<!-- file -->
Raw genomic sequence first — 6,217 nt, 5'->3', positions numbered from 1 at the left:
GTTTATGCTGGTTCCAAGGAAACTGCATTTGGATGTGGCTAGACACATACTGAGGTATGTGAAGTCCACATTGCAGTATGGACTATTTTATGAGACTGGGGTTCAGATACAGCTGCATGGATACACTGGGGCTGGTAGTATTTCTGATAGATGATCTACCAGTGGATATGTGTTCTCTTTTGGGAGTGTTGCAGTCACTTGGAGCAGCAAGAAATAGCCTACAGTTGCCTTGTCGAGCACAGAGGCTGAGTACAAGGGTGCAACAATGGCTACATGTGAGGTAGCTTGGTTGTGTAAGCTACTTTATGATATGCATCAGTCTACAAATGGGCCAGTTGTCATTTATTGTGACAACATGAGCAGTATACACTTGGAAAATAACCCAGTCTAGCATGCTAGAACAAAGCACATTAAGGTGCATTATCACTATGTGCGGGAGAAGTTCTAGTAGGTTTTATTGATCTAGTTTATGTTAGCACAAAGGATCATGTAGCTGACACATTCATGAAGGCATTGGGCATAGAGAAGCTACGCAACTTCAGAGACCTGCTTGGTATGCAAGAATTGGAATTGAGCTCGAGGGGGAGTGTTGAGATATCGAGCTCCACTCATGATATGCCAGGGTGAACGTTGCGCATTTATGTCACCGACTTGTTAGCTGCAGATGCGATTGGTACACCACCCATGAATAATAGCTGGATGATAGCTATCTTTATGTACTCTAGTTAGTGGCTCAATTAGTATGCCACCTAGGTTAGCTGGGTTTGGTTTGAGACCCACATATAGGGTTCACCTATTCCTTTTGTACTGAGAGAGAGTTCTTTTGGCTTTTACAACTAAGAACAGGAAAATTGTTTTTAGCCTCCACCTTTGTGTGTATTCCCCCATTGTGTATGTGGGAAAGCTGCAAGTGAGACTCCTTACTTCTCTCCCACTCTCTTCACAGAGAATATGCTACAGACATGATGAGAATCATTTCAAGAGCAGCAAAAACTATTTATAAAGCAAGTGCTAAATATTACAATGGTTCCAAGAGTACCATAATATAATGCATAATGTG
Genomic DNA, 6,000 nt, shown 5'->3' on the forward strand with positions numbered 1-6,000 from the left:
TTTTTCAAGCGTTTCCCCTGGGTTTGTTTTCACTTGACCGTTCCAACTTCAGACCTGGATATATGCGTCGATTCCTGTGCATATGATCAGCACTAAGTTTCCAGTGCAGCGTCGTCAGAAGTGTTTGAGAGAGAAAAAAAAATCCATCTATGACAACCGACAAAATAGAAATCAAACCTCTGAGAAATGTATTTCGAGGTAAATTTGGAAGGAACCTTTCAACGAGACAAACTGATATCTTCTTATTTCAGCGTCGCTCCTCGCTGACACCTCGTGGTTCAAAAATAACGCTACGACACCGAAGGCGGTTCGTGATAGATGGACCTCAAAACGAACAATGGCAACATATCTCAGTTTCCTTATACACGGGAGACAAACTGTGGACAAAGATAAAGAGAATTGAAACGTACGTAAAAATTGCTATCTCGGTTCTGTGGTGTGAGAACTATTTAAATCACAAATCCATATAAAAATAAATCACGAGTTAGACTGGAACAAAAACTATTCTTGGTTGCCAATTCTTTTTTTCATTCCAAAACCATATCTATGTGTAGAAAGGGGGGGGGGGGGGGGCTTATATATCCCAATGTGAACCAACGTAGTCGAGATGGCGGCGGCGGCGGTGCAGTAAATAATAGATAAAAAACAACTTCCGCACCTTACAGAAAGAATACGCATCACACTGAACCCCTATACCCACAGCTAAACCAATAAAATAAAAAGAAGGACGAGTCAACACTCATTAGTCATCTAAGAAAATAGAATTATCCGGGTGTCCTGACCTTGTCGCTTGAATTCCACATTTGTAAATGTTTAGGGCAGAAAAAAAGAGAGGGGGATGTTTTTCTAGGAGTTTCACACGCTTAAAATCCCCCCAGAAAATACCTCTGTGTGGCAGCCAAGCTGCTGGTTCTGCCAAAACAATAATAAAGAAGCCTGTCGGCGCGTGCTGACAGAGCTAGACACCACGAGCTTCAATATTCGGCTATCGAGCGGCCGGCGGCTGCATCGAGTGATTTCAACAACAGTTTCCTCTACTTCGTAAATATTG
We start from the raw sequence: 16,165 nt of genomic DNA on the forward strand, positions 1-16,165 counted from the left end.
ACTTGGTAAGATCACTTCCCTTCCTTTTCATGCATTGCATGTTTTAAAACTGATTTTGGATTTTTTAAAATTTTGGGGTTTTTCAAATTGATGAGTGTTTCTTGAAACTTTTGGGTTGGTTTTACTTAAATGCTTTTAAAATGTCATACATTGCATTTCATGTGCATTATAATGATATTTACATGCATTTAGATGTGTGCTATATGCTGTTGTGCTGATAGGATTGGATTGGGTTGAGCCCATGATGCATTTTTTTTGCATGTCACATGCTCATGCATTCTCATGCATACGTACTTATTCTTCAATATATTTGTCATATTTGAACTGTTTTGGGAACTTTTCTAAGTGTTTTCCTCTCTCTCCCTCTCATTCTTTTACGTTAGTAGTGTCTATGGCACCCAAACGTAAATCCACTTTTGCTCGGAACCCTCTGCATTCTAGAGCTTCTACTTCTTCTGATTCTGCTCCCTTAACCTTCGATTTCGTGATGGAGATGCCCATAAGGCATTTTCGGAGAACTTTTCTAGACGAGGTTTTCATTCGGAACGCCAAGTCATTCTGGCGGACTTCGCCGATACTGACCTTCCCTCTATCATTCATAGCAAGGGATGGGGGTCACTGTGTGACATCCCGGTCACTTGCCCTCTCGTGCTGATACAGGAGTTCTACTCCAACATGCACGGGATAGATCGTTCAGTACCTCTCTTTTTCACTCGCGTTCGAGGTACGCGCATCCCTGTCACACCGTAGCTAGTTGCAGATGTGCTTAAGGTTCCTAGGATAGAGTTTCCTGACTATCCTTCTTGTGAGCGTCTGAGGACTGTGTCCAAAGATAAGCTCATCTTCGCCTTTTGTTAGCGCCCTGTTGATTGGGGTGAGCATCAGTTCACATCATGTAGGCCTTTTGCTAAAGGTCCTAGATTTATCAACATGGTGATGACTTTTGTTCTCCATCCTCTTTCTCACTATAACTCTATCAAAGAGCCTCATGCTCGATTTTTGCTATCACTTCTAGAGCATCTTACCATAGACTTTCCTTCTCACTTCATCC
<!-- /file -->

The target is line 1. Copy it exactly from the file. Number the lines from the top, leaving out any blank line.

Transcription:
Raw genomic sequence first — 6,217 nt, 5'->3', positions numbered from 1 at the left: